Rebates have collapsed from over $1 billion in 2011 to $325 million in 2013. The report concludes that Obamacare caused insurers to reduce their overhead expenses and profits. Actually, there is less to this story than meets the eye. Exhibit 5 shows that there has been very little change in insurers’ income statements over the three years.

T5

(Source: Michael J. McCue & Michael A. Hall, The Federal Medical Loss Ratio Rule: Implications for Consumers in Year 3, New York, NY: Commonwealth Fund, March 2015, page 6.)

Honor Roll: 37 Voted Against the Budget Busting Medicare Doc Fix

 

“While I support an SGR replacement, I cannot vote in favor of a bill that costs more than $200 billion, while Congress only pays for $70 billion, leaving more than $130 billion to our children and grandchildren. We cannot continue to solve every problem by adding to the deficit,” Rep. Jim Bridenstine (R-Okla.) said in a statement.

The 37 Congressmen who voted against include high-ranking Republicans Darrell Issa and Jim Jordan.

Cristina Marcos of The Hill reports the entire list.

With Medicare Doc Fix, House Republicans Move Left of Obama on Health Reform

 

StethoscopeThe fallout from yesterday’s House vote to bind our children and grandchildren further into debt servitude to bail out an unreformed Medicare continues.

Before the vote, Chris Jacobs of America Next (Louisiana Governor Bobby Jindal’s think tank) warned that Medicare could not survive reform if the so-called “doc fix” passed. Writing after the unfortunate vote, Jacobs explains that House Republicans have actually moved left of Obama on Medigap reform:

The GOP’s Proposed Budgets’ Effect on Medicare and Medicaid

 

Today’s appalling vote in favor of a so-called Medicare doc fix that will increase the deficit by $141 billion makes it hard to take the House and Senate budget resolutions seriously. Nevertheless, they have a lot of positive reform in them. Sean Parnell of the Heartland Institute interviewed me for the Heartland Institute’s podcast.

The interview happened a few days ago, before we knew that almost all House Republicans were about to vote to endorse Obamacare’s vision of controlling Medicare by federalizing the practice of medicine. Nevertheless, if the Republicans ever re-gather their bearings. maybe they will move their budget forward.

Hear the entire podcast here.

How Conservatives Rationalize the Budget Busting Medicare Doc Fix

 

Opposition to the outrageous so-called Medicare doc fix bill, which will increase the deficit by $141 billion, is growing. Michael Cannon of the Cato Institute explains how this will “bust the budget.” My Forbes editor, Avik Roy, pleads that the Senate stop this monstrosity (which passed the House by a huge majority).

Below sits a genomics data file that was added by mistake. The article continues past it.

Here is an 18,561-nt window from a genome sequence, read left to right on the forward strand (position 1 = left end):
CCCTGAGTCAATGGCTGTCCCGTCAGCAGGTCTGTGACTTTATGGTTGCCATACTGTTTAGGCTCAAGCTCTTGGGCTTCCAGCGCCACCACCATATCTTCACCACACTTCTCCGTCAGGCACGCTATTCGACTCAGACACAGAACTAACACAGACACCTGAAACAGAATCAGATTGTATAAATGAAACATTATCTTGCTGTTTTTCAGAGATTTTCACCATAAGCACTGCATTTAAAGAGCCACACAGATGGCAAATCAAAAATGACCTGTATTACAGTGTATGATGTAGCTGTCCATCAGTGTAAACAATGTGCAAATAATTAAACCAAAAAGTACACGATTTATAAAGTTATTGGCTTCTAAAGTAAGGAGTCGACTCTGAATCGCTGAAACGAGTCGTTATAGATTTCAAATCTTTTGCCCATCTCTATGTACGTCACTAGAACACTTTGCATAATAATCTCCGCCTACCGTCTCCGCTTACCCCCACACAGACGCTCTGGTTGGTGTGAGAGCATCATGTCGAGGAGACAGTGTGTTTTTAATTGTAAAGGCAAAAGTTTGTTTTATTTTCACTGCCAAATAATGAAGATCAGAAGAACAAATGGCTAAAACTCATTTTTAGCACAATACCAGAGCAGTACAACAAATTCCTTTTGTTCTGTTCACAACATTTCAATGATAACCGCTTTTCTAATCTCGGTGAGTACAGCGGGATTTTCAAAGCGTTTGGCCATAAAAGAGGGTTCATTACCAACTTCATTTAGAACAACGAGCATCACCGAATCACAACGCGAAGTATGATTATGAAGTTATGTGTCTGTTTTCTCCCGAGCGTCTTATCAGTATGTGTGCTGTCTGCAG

On the other hand, there are those unfortunate conservatives who endorsed the bill before the Congressional Budget Office (CBO) had announced what a budget buster it was. My friend Ryan Ellis of Americans for Tax Reform appreciates that the CBO score could give us a feeling of “whiplash”.

97 Percent of Medicare Doc Fix Deficit Funded

 

Today’s Health Alert warned against the so-called Medicare doc fix that is being jammed through the Congress this week. The Health Alert was written and published before the Congressional Budget Office issued its estimate of the bill’s effect on the deficit.

Here it is:

Over the 2015–2025 period, CBO estimates, enacting H.R. 2 would increase both direct spending (by about $145 billion) and revenues (by about $4 billion), resulting in a $141 billion increase in federal budget deficits (see table on page 2). Although the legislation would affect direct spending and revenues, it would waive the pay-as-you-go procedures that otherwise apply.

Less than three percent of this spending binge is paid for. Over 97 percent is deficit financed. This is how Republicans are showing how they can govern, especially on health reform?

Not in my worst nightmare did I think the bill would be this outrageous. As they say in America: “You gotta be kidding me!”

Any politician who votes for this will surely not be considered a credible voice in the debate over post-Obamacare health reform.

Here is the Heritage Foundation’s take. And AEI’s James Capretta and Scott Gottlieb.

What VA Scandal?

 

Senior Man ThinkingIn 2011, economist Paul Krugman attacked Republican lawmakers for wanting to reform the federal agency responsible for delivering health services to our military personnel. Krugman wrote, “Multiple surveys have found the V.H.A. providing better care than most Americans receive,” and said the VA was “a huge policy success story.” Well, he was wrong.

Today, we know the embattled agency needs an overhaul. When news broke last year that numerous veterans had died while awaiting medical treatment, the public was emphatic in its determination to deliver a message of discontentment to the VA. So, despite Krugman’s fanfare for the VA and despite the media ignoring the ongoing issues, a new report by Heartland Institute indicates at least one national veterans’ organization is still paying attention and thinks reform is necessary.